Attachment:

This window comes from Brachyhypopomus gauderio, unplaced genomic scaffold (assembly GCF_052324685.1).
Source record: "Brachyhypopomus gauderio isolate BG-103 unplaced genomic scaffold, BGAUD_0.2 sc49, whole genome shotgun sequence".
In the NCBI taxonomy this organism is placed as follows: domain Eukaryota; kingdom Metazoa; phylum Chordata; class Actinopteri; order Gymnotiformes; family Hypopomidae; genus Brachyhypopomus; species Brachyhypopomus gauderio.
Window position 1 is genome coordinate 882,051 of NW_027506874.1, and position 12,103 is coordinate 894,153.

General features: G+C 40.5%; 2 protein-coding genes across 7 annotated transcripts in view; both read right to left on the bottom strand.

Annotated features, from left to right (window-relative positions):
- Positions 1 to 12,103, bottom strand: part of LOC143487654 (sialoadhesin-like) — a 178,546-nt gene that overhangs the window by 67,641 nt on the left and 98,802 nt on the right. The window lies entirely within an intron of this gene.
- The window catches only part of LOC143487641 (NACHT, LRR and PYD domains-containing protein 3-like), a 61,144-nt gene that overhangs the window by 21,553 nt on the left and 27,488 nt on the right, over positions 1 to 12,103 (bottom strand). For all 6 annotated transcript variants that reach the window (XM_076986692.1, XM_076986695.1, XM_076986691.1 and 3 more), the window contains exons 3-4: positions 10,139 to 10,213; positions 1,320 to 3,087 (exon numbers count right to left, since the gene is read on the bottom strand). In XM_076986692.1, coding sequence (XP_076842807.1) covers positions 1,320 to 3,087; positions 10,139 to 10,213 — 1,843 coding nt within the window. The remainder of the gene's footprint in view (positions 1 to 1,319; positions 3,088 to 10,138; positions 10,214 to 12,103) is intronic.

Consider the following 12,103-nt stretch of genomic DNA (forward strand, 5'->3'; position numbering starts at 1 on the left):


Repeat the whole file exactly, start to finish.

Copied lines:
This window comes from Brachyhypopomus gauderio, unplaced genomic scaffold (assembly GCF_052324685.1).
Source record: "Brachyhypopomus gauderio isolate BG-103 unplaced genomic scaffold, BGAUD_0.2 sc49, whole genome shotgun sequence".
In the NCBI taxonomy this organism is placed as follows: domain Eukaryota; kingdom Metazoa; phylum Chordata; class Actinopteri; order Gymnotiformes; family Hypopomidae; genus Brachyhypopomus; species Brachyhypopomus gauderio.
Window position 1 is genome coordinate 882,051 of NW_027506874.1, and position 12,103 is coordinate 894,153.

General features: G+C 40.5%; 2 protein-coding genes across 7 annotated transcripts in view; both read right to left on the bottom strand.

Annotated features, from left to right (window-relative positions):
- Positions 1 to 12,103, bottom strand: part of LOC143487654 (sialoadhesin-like) — a 178,546-nt gene that overhangs the window by 67,641 nt on the left and 98,802 nt on the right. The window lies entirely within an intron of this gene.
- The window catches only part of LOC143487641 (NACHT, LRR and PYD domains-containing protein 3-like), a 61,144-nt gene that overhangs the window by 21,553 nt on the left and 27,488 nt on the right, over positions 1 to 12,103 (bottom strand). For all 6 annotated transcript variants that reach the window (XM_076986692.1, XM_076986695.1, XM_076986691.1 and 3 more), the window contains exons 3-4: positions 10,139 to 10,213; positions 1,320 to 3,087 (exon numbers count right to left, since the gene is read on the bottom strand). In XM_076986692.1, coding sequence (XP_076842807.1) covers positions 1,320 to 3,087; positions 10,139 to 10,213 — 1,843 coding nt within the window. The remainder of the gene's footprint in view (positions 1 to 1,319; positions 3,088 to 10,138; positions 10,214 to 12,103) is intronic.

Consider the following 12,103-nt stretch of genomic DNA (forward strand, 5'->3'; position numbering starts at 1 on the left):